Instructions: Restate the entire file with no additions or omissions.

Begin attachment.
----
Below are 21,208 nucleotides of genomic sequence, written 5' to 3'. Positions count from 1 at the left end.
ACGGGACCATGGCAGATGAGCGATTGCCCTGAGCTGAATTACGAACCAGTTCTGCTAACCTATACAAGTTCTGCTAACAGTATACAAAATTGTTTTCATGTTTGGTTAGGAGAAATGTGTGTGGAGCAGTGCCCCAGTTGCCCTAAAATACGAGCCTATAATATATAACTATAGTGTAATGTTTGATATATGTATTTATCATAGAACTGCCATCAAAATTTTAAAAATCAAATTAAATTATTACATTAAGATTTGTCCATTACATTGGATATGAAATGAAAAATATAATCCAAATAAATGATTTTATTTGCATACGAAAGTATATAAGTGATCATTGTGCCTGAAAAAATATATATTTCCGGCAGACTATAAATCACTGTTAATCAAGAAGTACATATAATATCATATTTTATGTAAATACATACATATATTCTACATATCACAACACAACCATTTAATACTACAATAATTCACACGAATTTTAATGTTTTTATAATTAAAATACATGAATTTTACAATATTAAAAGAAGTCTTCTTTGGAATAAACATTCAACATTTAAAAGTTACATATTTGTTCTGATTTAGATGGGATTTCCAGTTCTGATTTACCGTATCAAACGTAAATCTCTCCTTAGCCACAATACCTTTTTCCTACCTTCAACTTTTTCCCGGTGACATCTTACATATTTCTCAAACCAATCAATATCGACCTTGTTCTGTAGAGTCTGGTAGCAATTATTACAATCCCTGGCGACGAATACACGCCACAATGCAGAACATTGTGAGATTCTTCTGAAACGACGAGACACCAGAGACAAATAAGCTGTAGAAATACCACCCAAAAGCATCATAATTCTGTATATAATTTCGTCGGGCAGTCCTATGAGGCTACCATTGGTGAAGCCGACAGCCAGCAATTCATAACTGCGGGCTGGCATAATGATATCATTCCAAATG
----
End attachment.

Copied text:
Below are 21,208 nucleotides of genomic sequence, written 5' to 3'. Positions count from 1 at the left end.
ACGGGACCATGGCAGATGAGCGATTGCCCTGAGCTGAATTACGAACCAGTTCTGCTAACCTATACAAGTTCTGCTAACAGTATACAAAATTGTTTTCATGTTTGGTTAGGAGAAATGTGTGTGGAGCAGTGCCCCAGTTGCCCTAAAATACGAGCCTATAATATATAACTATAGTGTAATGTTTGATATATGTATTTATCATAGAACTGCCATCAAAATTTTAAAAATCAAATTAAATTATTACATTAAGATTTGTCCATTACATTGGATATGAAATGAAAAATATAATCCAAATAAATGATTTTATTTGCATACGAAAGTATATAAGTGATCATTGTGCCTGAAAAAATATATATTTCCGGCAGACTATAAATCACTGTTAATCAAGAAGTACATATAATATCATATTTTATGTAAATACATACATATATTCTACATATCACAACACAACCATTTAATACTACAATAATTCACACGAATTTTAATGTTTTTATAATTAAAATACATGAATTTTACAATATTAAAAGAAGTCTTCTTTGGAATAAACATTCAACATTTAAAAGTTACATATTTGTTCTGATTTAGATGGGATTTCCAGTTCTGATTTACCGTATCAAACGTAAATCTCTCCTTAGCCACAATACCTTTTTCCTACCTTCAACTTTTTCCCGGTGACATCTTACATATTTCTCAAACCAATCAATATCGACCTTGTTCTGTAGAGTCTGGTAGCAATTATTACAATCCCTGGCGACGAATACACGCCACAATGCAGAACATTGTGAGATTCTTCTGAAACGACGAGACACCAGAGACAAATAAGCTGTAGAAATACCACCCAAAAGCATCATAATTCTGTATATAATTTCGTCGGGCAGTCCTATGAGGCTACCATTGGTGAAGCCGACAGCCAGCAATTCATAACTGCGGGCTGGCATAATGATATCATTCCAAATG